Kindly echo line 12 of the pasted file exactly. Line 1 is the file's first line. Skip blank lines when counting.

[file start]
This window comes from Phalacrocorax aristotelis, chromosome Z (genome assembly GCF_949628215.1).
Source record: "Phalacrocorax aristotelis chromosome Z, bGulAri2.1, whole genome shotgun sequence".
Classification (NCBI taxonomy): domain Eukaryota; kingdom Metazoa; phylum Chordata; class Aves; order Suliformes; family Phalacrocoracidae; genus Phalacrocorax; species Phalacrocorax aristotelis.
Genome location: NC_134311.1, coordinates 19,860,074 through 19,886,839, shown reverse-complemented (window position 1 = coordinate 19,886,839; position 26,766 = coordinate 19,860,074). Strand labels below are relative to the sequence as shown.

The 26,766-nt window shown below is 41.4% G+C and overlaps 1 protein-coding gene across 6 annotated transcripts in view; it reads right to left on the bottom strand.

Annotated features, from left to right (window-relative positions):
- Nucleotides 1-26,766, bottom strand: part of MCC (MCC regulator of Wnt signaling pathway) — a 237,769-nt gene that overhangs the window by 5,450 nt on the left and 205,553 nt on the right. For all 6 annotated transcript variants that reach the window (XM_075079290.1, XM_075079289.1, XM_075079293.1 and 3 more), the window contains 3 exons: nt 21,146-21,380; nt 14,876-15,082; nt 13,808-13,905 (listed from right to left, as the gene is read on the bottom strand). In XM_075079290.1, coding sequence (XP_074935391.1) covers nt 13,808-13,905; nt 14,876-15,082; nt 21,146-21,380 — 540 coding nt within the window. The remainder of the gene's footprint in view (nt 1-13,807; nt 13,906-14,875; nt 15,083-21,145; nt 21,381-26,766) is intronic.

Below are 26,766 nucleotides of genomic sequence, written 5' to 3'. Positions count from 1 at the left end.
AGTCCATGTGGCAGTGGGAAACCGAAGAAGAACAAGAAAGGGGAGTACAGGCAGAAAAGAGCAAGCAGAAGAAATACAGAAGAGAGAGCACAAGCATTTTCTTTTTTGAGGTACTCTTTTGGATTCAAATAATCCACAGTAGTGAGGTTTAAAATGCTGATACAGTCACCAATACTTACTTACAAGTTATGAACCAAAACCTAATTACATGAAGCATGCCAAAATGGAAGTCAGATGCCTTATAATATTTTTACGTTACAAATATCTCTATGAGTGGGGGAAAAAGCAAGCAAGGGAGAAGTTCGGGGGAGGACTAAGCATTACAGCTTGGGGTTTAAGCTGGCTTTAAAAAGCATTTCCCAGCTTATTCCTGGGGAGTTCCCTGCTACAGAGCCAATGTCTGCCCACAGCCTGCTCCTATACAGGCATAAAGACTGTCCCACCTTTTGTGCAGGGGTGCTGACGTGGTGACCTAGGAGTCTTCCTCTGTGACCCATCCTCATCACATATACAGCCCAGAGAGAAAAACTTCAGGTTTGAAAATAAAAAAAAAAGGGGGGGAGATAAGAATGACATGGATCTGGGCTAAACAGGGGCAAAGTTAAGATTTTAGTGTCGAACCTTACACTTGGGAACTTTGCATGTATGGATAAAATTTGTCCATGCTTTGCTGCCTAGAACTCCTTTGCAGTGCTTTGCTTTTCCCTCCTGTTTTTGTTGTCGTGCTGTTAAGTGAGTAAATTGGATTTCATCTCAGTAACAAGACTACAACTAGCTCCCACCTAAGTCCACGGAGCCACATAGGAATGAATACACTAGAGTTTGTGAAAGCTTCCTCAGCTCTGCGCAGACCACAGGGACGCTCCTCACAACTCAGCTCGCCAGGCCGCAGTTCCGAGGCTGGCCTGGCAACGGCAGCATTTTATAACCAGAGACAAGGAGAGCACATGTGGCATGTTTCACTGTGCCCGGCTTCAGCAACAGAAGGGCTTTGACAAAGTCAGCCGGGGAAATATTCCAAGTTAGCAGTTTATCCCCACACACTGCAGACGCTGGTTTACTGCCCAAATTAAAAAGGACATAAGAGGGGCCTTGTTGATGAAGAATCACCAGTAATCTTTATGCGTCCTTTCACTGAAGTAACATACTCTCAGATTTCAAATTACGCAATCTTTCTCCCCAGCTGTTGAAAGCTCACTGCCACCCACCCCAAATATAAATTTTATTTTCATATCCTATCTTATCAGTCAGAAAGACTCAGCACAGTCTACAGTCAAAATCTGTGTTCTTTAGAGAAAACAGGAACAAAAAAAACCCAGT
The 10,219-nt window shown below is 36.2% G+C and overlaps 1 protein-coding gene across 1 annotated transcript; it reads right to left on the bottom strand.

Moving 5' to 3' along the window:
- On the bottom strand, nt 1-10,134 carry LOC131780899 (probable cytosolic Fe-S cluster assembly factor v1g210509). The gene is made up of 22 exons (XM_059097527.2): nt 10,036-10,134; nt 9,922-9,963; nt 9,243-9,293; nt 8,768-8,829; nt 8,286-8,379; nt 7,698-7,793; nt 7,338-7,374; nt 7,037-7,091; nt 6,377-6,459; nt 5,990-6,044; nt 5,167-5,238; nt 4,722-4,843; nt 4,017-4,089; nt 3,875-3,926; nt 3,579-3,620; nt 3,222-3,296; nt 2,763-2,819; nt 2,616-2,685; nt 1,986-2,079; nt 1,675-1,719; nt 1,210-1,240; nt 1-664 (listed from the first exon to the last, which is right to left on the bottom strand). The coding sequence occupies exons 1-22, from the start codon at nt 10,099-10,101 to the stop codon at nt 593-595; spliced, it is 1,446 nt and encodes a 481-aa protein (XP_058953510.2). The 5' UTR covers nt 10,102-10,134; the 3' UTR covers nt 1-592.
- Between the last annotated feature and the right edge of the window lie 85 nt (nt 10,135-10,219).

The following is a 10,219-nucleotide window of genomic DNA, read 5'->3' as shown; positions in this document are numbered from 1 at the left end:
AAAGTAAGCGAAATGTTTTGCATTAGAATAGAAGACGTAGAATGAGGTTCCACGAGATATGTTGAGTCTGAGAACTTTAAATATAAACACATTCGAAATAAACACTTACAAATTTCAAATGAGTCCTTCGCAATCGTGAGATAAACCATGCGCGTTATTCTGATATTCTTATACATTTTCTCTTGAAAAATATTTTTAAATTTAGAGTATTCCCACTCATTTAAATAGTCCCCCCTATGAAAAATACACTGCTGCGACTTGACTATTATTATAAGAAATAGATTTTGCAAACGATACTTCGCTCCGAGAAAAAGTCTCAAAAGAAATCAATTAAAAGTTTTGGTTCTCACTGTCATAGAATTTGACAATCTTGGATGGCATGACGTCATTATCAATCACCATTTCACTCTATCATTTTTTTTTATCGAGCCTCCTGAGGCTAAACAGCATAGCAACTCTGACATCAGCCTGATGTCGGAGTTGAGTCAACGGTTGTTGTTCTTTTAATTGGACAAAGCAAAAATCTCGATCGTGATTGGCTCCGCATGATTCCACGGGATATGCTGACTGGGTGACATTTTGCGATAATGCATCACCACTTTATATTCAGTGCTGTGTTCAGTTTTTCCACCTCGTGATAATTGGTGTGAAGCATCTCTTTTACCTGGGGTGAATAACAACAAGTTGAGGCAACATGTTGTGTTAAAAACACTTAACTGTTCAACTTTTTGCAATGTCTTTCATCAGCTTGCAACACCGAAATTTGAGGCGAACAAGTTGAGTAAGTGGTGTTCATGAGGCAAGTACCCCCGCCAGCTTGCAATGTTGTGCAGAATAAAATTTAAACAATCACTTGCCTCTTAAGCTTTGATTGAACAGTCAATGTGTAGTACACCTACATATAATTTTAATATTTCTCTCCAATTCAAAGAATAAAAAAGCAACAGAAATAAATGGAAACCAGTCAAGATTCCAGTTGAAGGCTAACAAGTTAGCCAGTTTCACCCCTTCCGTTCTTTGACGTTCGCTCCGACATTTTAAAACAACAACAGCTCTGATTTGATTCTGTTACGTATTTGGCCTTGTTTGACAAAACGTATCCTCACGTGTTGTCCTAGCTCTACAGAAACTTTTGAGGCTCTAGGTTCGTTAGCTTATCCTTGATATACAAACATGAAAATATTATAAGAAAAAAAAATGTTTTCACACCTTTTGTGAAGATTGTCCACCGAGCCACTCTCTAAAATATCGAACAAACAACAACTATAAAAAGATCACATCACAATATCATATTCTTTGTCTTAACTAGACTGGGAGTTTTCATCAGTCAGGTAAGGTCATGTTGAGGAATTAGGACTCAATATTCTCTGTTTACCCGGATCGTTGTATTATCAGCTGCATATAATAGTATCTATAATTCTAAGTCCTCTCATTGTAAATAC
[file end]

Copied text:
- On the bottom strand, nt 1-10,134 carry LOC131780899 (probable cytosolic Fe-S cluster assembly factor v1g210509). The gene is made up of 22 exons (XM_059097527.2): nt 10,036-10,134; nt 9,922-9,963; nt 9,243-9,293; nt 8,768-8,829; nt 8,286-8,379; nt 7,698-7,793; nt 7,338-7,374; nt 7,037-7,091; nt 6,377-6,459; nt 5,990-6,044; nt 5,167-5,238; nt 4,722-4,843; nt 4,017-4,089; nt 3,875-3,926; nt 3,579-3,620; nt 3,222-3,296; nt 2,763-2,819; nt 2,616-2,685; nt 1,986-2,079; nt 1,675-1,719; nt 1,210-1,240; nt 1-664 (listed from the first exon to the last, which is right to left on the bottom strand). The coding sequence occupies exons 1-22, from the start codon at nt 10,099-10,101 to the stop codon at nt 593-595; spliced, it is 1,446 nt and encodes a 481-aa protein (XP_058953510.2). The 5' UTR covers nt 10,102-10,134; the 3' UTR covers nt 1-592.